RANDALL KING / MOVIES
You've got to hand it to Ben Affleck. The guy won't play it safe. And certainly, it would have been safer to stay out of the whole Batman issue than submit to the outpouring of fanboy chagrin accompanying the announcement he would play Batman/Bruce Wayne in the sequel to Man of Steel. By contrast, Canadian chagrin, raised in the distortion of facts of the so-called Canadian caper as presented in his movie Argo, was, at least, polite.
ALAN SMALL / ARTS
Impressions of a Labour Day street party
The Winnipeg Art Gallery has plenty of reasons to celebrate on Monday, Sept. 2. Not only is the gallery in the midst of its 100th year, but its 100 Masters: Only in Canada exhibition has proven to be its most successful event ever. So the gallery is hosting a street party in conjunction with the exhibition's final day, Labour Day. Live music and chalk artists will be among the things to see outside the gallery, and inside there will be a one last chance to see the Picasso, Renoir and Rembrandt that have attracted more than 52,000 people to the WAG this summer.
BRAD OSWALD / TV
Franco gets fricasseed
When you're thinkin' hilarity, James Franco's might not be the first name that comes to mind (OK, there was that unintentionally amusing co-host thing at the Oscars a couple of years back, but still...). But clearly, there are some funny folks in the cable-TV world who think the 127 Hours actor is worthy fodder for a full-on comedy-roast celebration. Need proof? Well, The Comedy Central Roast of James Franco, which features skewerings by Bill Hader, Andy Samberg, Jonah Hill, Seth Rogen, Nick Kroll, Jeffrey Ross and Sarah Silverman, airs Monday, Sept. 2, on the Comedy Network (check listings for time).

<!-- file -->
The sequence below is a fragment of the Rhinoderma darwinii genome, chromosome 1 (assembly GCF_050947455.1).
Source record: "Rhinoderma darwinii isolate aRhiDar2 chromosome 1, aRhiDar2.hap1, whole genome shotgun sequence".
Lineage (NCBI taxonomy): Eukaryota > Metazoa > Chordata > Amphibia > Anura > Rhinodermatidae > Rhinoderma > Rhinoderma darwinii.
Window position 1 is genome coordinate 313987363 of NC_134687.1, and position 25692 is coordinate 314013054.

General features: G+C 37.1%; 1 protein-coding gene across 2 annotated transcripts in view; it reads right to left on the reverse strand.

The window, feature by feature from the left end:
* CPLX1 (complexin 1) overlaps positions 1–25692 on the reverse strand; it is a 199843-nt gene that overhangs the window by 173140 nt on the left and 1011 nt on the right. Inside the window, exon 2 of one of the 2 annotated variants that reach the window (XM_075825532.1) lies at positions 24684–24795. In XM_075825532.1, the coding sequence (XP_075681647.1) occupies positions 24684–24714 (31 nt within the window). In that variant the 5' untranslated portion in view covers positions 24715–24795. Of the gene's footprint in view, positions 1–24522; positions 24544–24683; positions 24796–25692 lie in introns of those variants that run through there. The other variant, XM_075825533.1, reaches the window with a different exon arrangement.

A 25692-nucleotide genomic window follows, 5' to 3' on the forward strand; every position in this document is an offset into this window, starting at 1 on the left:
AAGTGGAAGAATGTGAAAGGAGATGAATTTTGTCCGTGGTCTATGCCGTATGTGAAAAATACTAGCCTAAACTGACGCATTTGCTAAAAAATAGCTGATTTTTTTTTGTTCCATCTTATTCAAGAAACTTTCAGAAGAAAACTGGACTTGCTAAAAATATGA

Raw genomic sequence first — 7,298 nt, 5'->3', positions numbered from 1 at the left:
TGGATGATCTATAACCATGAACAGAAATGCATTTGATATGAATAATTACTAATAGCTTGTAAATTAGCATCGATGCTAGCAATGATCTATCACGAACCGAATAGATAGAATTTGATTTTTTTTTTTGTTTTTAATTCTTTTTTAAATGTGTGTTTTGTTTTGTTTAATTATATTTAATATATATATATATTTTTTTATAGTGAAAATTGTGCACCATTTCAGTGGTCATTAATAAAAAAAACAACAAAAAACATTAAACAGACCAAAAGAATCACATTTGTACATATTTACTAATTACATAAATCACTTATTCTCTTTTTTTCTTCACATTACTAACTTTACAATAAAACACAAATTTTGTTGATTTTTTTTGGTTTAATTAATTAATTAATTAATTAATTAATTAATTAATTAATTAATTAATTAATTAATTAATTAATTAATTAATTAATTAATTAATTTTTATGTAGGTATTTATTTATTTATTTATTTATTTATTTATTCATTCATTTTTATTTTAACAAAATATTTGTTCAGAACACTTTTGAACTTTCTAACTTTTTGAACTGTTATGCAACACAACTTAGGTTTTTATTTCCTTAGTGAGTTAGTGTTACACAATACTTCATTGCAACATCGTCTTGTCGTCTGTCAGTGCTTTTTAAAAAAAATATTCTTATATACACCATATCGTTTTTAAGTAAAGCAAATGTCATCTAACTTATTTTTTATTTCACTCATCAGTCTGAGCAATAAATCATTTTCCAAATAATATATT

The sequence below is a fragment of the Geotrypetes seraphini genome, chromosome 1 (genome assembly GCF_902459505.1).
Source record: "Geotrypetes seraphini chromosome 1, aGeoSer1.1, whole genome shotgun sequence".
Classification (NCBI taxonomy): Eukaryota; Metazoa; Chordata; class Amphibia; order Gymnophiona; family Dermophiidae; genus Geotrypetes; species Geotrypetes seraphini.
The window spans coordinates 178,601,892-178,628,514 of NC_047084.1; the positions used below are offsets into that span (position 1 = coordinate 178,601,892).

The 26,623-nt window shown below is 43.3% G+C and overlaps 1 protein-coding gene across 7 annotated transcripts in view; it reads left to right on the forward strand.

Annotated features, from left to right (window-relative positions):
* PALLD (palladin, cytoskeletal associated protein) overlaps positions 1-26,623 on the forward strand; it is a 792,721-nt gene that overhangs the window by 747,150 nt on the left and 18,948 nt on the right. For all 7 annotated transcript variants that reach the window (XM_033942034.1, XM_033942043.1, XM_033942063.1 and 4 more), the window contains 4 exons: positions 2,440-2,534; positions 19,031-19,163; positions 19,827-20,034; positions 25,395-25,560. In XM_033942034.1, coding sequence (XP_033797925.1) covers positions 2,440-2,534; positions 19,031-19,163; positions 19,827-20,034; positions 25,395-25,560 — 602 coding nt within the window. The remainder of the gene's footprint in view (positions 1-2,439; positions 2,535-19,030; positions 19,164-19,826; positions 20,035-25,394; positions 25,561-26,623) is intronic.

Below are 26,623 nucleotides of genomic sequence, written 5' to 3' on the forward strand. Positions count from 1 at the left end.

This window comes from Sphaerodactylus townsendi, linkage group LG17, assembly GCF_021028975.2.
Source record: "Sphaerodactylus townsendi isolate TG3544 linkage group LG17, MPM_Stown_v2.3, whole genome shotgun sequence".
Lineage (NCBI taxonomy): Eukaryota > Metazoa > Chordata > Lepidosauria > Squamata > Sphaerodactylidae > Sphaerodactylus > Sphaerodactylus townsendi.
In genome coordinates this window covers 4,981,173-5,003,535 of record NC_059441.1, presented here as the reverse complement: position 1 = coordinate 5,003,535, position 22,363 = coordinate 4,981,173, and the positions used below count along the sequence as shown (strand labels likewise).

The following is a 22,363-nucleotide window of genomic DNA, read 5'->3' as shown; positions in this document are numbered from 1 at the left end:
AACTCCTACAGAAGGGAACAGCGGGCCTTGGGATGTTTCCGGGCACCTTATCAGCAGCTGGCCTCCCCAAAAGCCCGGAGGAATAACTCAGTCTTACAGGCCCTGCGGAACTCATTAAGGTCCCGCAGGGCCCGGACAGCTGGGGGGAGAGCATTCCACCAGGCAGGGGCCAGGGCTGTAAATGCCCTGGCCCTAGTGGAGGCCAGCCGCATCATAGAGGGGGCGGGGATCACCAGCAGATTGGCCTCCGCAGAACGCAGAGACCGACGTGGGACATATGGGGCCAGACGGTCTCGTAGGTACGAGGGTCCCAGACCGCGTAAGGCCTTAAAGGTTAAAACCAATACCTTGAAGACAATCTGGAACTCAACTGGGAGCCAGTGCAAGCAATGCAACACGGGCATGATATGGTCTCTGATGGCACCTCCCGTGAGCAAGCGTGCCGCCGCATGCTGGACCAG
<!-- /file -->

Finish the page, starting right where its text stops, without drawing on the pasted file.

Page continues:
MORLEY WALKER / BOOKS
Salinger floodgate almost ready to open
It appears that J.D. Salinger fans are going to get what they have long hoped for. As many as five new books by the late great American author-turned-hermit nutbar could be released starting as early as 2015. This is the contention of a new biography, Salinger, and documentary film, both slated for release next week. Salinger is best known for his 1951 novel The Catcher in the Rye. He died in 2010 at age 91 after having published not a word for 45 years, although he continued writing.
ANTHONY AUGUSTINE / WEB
I Forgot My Phone
In a society where nearly every important moment is recorded, usually by a couple of people, what are we are missing with our faces buried behind a screen? Is it better that have a slightly shaky video clip with poor audio of Paul McCartney's blockbuster stadium show or just the memory you take away from that evening? Why do we need to be staring into our phones when we are surrounded by friends? I Forgot My Phone is a short film about the modern condition and our smartphone-saturated times by actress/comedian Charlene deGuzman. You can view it on-demand at bit.ly/phone_vid.